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I neither ftrut with ev'ry fav'ring breath,
Nor ftrive with all the tempeft in my teeth.
In pow'r, wit, figure, virtue, fortune, plac'd
Behind the foremost, and before the last.



"But why all this of Av'rice? I have none."
I wish you joy, Sir, of a Tyrant gone;
But does no other lord it at this hour,
As wild and mad? the Avarice of pow'r?
Does neither Rage inflame, nor Fear appall?
Not the black fear of death, that faddens all?
With terrors round, can Reafon hold her throne, 310
Despise the known, nor tremble at th' unknown?
Survey both worlds, intrepid and entire,

In fpight: of witches, devils, dreams, and fire?
Pleas'd to look forward, pleas'd to look behind,
And count each birth-day with a grateful mind? 315
Has life no fournefs, drawn so near its end?
Can't thou endure a foe, forgive a friend?
Has age but melted the rough parts away,
As winter-fruits grow mild e'er they decay?
Or will you think, my friend, your business done, 320
When, of a hundred thorns, you pull out one?

h` Learn to live well, or fairly make your will; You've play'd, and lov'd, and eat, and drank your fill: Walk fober off; before a fprightlier age

Comes titt'ring on, and fhoves you from the stage: Leave fuch to trifle with more grace and eafe, 326 Whom Folly pleases, and whofe Follies please.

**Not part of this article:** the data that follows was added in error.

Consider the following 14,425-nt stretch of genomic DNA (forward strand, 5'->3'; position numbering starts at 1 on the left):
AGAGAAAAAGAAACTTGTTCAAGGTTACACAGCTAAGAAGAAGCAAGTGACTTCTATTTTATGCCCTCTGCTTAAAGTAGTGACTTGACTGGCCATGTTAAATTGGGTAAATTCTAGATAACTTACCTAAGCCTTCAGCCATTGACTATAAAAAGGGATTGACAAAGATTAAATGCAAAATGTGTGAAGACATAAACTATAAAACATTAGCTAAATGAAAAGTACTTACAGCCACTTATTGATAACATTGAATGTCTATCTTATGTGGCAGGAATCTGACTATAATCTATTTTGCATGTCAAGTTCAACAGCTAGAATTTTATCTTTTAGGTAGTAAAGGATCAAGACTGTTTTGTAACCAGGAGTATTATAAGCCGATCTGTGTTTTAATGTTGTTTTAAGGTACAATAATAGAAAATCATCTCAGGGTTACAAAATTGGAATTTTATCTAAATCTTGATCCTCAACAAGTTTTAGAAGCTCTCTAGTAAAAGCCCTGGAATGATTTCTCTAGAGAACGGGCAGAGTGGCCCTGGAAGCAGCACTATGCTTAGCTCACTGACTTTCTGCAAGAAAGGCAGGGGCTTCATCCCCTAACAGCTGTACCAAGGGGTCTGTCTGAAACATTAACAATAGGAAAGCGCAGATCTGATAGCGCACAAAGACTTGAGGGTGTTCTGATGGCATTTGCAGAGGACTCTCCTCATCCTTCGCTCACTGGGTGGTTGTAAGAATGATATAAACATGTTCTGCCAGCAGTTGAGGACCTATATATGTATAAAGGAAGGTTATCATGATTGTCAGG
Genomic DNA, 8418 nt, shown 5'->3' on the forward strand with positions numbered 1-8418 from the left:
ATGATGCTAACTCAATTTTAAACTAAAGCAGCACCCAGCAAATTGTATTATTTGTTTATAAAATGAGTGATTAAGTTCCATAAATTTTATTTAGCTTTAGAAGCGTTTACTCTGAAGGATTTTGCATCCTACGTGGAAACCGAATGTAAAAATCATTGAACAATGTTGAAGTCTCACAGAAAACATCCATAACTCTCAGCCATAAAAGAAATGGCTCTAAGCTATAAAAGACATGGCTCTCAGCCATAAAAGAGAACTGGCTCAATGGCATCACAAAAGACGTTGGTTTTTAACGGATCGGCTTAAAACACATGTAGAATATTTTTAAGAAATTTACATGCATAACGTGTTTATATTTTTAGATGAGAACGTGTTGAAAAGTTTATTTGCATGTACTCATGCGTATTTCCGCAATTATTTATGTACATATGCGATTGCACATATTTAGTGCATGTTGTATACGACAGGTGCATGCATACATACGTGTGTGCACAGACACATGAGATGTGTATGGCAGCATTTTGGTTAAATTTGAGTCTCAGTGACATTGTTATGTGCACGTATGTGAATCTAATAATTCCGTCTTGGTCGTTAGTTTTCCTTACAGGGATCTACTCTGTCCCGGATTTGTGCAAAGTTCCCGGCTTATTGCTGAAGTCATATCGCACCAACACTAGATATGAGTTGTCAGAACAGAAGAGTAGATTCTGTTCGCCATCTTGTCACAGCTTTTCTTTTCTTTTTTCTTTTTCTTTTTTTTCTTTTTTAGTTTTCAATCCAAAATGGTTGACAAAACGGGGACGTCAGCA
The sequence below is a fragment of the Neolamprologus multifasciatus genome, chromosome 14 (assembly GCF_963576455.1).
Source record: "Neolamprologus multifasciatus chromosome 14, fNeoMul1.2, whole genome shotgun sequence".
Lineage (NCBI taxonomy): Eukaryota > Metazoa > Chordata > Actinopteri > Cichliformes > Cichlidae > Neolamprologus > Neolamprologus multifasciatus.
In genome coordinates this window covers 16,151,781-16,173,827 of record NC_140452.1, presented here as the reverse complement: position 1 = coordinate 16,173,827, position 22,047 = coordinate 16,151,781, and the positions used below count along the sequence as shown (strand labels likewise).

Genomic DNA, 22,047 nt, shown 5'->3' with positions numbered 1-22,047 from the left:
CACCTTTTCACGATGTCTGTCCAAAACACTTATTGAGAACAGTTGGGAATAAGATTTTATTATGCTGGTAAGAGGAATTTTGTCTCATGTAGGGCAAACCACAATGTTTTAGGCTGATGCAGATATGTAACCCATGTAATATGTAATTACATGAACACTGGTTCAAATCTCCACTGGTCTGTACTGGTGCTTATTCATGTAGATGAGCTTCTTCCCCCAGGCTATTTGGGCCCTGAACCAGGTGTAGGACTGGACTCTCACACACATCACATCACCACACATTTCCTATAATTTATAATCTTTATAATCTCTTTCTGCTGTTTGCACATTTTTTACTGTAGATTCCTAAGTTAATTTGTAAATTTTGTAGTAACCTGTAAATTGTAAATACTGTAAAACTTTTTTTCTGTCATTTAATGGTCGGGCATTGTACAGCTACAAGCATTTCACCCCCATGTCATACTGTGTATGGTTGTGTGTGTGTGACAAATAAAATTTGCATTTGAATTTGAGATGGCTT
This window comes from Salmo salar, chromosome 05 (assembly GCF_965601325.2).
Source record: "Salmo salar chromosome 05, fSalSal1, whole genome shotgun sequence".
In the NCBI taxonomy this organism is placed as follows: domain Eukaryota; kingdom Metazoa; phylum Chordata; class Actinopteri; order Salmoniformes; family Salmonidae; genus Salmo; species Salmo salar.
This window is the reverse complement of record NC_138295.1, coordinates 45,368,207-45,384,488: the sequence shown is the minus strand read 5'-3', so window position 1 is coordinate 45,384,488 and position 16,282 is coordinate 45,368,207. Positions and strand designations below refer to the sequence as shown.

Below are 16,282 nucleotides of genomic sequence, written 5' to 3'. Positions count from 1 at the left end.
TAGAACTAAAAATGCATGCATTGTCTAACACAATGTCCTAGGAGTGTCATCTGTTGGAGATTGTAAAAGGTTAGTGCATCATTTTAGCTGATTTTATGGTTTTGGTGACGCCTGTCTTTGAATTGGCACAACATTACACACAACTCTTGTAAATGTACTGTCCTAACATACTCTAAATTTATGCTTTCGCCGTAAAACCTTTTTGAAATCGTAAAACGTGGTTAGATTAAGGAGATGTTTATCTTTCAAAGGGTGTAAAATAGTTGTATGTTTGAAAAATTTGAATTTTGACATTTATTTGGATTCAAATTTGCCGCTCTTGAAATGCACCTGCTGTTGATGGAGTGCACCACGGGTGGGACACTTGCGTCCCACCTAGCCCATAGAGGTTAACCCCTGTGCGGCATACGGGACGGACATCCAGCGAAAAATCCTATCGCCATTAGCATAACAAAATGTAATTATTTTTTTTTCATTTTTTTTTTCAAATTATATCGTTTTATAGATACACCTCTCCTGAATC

Imitator is only for removing the falfe terrors from the world of fpirits, fuch as the diablerie of witchcraft and purgatory.





Dean of ST. PAUL's,


Quid vetat et nofmet Lucili fcripta legentes
Quaerere, num illius, num rerum dura negarit
Verficulos natura magis factos, et euntes


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IR; though (I thank God for it) I do hate
Perfectly all this town; yet there's one state

In all ill things fo excellently beft,

That hate towards them, breeds pity towards the reft. Though Poetry, indeed, be such a fin,

As, I think, that brings dearth and Spaniards in: Though like the peftilence, and old-fashion'd love, Ridlingly it catch men, and doth remove

Never, till it be ftarv'd out; yet their state

Is poor, difarm'd, like Papists, not worth hate.

One (like a wretch, which at barre judg❜d as dead, Yet prompts him which stands next, and cannot read, And faves his life) gives Idiot Actors means, (Starving himself) to live by's labour'd scenes. As in fome Organs, Puppits dance above

And bellows pant bellow, which them do move.

One would move love by rythmes; but witchcraft's


Bring not now their old fears, nor their old harms;



ES; thank my ftars! as early as I knew

This Town, I had the sense to hate it too:

Yet here, as ev'n in Hell, there must be ftill
One Giant-Vice, fo excellently ill,

That all befide, one pities, not abhors;

As who knows Sapho, fmiles at other whores.
I grant that Poetry's a crying fin;


It brought (no doubt) th' Excise and Army in: Catch'd like the Plague, or Love, the Lord knows


But that the cure is ftarving, all allow.

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Yet like the Papift's, is the Poet's ftate,

Poor and difarm'd, and hardly worth your hate!
Here a lean Bard, whofe wit could never give
Himfelf a dinner, makes an Actor live:
The Thief condemn'd, in law already dead,
So prompts, and faves a rogue who cannot read.
Thus as the pipes of fome carv'd Organ move,
The gilded puppets dance and mount above.
Heav'd by the breath th' inspiring bellows blow:
Th' infpiring bellows lie and pant below.

One fings the Fair; but fongs no longer move; No rat is rhym'd to death, nor maid to love: * O

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